Smart home devices could be harvesting excessive person data, report finds
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The Information Commissioner’s Office (ICO) has issued a warning after Which? accused smart device developers of harvesting swathes of unnecessary personal data.
The ICO has announced a crackdown on connected devices and is working on developing new rules and action to be taken against manufacturers who fail in their data security obligations.
The news follows the publication of a Which? report that analysed the data collection practices of popular home device brands. The report concluded that almost all connected devices sold in the UK required data surplus to the devices’ performance.
Some examples included smart TVs that asked for users’ viewing habits and a smart washing machine that requires people’s date of birth. Most brands also required exact location data.
Which? also found that certain companies were sharing customer data with firms such as TikTok and Meta.
“Consumers have already paid for smart products, in some cases thousands of pounds, so it is excessive that they have to continue to ‘pay’ with their personal information,” said Rocio Concha, Which? director of policy and advocacy.
Every single brand assessed by Which? used tracking services from Google, while Blink and Ring also connected to parent company Amazon. Google’s Nest product demands the user’s full name, email, date of birth and gender.
In response, Stephen Almond, executive director of regulatory risk at the ICO, said: “People should be able to enjoy the benefits of using their connected devices without having excessive amounts of their personal data gathered. This simply isn’t a price we expect to pay.
“To maintain trust in these products, companies must be transparent about the data they collect and how they use it, and ensure that the data is not used or shared in ways that people would not expect. The ICO is developing guidance on data protection and Internet of Things devices and we will act where we don’t see the rules being followed.”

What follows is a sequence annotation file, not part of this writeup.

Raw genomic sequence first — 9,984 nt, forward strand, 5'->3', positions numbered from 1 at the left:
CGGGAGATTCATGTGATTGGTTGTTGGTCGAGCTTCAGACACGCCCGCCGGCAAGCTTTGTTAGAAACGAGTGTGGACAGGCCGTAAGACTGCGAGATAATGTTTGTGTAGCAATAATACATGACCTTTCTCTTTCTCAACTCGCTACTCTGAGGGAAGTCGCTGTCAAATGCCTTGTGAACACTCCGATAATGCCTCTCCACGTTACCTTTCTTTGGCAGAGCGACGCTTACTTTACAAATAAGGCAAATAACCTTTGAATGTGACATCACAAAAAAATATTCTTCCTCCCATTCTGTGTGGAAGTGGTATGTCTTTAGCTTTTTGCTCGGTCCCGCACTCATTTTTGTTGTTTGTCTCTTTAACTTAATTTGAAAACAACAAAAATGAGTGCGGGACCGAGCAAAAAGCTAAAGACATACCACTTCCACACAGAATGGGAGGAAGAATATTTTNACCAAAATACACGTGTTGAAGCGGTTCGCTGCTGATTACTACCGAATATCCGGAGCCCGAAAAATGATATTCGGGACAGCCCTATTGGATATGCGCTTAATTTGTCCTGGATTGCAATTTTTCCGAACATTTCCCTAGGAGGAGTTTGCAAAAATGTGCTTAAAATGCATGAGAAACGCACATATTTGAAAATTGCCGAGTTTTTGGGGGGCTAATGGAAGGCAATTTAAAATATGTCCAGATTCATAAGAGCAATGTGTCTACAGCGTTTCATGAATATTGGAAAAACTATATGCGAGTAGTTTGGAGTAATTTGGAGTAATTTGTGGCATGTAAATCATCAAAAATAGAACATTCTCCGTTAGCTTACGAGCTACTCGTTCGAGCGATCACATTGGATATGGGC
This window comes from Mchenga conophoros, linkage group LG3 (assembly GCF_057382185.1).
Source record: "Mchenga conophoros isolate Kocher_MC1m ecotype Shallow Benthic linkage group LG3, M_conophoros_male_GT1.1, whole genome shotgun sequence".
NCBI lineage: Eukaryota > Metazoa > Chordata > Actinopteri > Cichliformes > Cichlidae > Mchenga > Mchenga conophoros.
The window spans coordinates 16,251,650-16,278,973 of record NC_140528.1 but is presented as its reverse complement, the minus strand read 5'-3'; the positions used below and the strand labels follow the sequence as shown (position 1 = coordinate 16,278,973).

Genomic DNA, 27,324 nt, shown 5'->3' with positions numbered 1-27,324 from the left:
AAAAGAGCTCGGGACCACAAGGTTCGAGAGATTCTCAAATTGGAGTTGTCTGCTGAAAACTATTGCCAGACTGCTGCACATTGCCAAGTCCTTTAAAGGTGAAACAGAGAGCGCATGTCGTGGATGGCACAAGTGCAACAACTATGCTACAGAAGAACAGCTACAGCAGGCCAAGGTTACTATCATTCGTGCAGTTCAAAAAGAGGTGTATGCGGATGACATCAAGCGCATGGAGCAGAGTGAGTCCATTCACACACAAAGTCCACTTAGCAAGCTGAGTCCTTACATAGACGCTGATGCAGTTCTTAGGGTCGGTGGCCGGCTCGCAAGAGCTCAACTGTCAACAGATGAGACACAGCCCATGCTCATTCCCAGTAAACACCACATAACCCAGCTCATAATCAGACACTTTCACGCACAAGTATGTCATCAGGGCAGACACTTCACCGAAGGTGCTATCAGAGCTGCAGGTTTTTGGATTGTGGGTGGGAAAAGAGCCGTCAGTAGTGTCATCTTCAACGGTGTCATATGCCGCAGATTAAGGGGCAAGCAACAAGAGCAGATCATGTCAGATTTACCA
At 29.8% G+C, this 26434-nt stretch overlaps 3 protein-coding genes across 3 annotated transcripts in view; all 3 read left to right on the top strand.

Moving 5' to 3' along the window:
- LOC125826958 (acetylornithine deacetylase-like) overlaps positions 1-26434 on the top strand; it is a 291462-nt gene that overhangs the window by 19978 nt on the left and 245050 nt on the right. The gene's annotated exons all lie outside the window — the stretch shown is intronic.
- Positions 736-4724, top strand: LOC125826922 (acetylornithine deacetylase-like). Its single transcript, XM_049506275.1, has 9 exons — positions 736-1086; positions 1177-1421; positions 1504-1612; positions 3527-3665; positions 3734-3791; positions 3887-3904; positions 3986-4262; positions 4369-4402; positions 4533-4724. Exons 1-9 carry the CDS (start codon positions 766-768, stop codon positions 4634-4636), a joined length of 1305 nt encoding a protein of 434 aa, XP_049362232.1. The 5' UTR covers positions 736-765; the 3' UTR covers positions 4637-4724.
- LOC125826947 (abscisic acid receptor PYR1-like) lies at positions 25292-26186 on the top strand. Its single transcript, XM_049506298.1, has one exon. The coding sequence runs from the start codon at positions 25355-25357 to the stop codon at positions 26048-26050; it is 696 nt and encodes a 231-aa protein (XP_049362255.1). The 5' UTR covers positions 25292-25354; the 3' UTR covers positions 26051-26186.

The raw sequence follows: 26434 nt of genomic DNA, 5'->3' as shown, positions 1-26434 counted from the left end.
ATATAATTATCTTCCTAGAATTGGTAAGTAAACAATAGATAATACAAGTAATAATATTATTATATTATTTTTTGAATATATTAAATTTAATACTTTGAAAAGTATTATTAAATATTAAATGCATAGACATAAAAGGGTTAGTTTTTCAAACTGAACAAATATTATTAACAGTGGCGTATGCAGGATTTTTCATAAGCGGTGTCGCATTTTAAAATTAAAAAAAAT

Andy Ward, VP, international, Absolute Software, added: “Connected devices are the lifeblood of a modern workplace but are also a minefield when it comes to data security. The ability for malicious third parties to listen in, steal passwords and confidential information means that organisations should think first before implementing new devices that could present a major security risk."
Cyber expert Oseloka Obiora, CTO, RiverSafe, said: “It’s time to wake up and smell the coffee around the risks posed by smart devices, which bring with them both a data privacy and cyber risk. The rise of smart offices can create an exciting work environment, but open up a myriad of security challenges, from eavesdropping in the boardroom to offering a back door into the business for hackers to exploit. New devices should be approached with a level of caution, with data policies checked and confidential information properly protected at all times.
Amazon told The Guardian it “never” sells customers’ personal data, and “never stop[s] working to keep their [customer] information safe”, while Google said that it complies with “applicable privacy laws” and “provides transparency” to users regarding the data it collects.
Under the European Union’s General Data Protection Regulation (GDPR), companies must be transparent about the data they collect and how it is processed. Although users of the products included in the report had usually agreed to the firms's privacy policies, Which? argued many had no idea of what they are agreeing to.
Last year, the government has revealed its plans to introduce a new Data Reform Bill, which will differ from GDPR and the Data Protection Act, and was described by the government as “highly complex”.
At the time, industry representatives expressed concerns that, if introduced improperly, the Bill could ultimately cost the economy more than it will deliver. If the UK were to depart from the EU standards too greatly, it could lose its “data adequacy status”, meaning businesses will face higher compliance costs when receiving data from the bloc.
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